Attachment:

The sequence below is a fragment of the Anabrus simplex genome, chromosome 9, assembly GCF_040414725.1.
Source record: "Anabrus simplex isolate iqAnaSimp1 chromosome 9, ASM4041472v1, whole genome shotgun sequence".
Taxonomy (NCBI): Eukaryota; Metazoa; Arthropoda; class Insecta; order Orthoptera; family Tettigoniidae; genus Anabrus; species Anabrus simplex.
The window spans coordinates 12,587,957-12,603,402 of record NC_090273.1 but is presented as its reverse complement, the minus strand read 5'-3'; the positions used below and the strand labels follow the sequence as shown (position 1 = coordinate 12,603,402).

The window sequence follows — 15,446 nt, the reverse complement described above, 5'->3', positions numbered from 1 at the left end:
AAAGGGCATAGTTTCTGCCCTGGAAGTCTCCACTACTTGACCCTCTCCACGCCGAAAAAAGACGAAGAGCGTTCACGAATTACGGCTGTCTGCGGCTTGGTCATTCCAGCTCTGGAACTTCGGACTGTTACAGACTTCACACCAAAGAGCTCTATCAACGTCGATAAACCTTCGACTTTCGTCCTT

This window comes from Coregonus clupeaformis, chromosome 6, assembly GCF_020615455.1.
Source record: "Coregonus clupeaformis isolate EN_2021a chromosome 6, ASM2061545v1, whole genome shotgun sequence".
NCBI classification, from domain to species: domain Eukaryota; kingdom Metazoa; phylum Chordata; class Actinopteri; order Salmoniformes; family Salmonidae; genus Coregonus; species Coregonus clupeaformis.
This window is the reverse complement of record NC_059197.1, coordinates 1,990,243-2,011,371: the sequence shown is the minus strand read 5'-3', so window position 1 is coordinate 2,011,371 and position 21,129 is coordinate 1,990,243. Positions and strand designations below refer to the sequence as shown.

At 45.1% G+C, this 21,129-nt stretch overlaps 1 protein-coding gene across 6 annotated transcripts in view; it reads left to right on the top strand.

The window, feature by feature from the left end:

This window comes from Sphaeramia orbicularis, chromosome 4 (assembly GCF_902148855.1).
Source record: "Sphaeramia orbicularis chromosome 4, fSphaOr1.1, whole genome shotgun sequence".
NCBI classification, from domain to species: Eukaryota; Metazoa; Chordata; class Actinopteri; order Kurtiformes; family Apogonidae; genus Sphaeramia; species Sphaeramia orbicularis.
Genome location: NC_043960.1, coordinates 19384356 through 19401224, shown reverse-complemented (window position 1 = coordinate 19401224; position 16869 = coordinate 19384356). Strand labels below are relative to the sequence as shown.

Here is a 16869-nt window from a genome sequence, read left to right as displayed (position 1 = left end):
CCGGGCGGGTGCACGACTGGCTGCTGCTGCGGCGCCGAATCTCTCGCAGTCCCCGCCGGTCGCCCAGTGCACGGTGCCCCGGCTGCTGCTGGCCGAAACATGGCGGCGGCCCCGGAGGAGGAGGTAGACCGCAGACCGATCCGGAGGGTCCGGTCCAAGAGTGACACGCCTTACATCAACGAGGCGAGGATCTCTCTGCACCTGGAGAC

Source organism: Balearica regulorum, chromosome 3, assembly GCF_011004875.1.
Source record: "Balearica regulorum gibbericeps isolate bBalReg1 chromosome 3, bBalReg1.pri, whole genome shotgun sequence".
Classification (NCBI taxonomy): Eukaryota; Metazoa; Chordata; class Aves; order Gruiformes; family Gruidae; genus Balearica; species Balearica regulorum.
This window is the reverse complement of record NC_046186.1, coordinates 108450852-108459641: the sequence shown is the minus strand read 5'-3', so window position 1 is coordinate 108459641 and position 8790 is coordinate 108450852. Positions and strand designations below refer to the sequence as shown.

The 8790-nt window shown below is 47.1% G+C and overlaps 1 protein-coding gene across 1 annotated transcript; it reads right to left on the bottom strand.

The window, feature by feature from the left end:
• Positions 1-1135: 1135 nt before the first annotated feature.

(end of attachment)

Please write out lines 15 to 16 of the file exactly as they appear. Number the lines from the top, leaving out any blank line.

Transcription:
NCBI classification, from domain to species: Eukaryota; Metazoa; Chordata; class Actinopteri; order Kurtiformes; family Apogonidae; genus Sphaeramia; species Sphaeramia orbicularis.
Genome location: NC_043960.1, coordinates 19384356 through 19401224, shown reverse-complemented (window position 1 = coordinate 19401224; position 16869 = coordinate 19384356). Strand labels below are relative to the sequence as shown.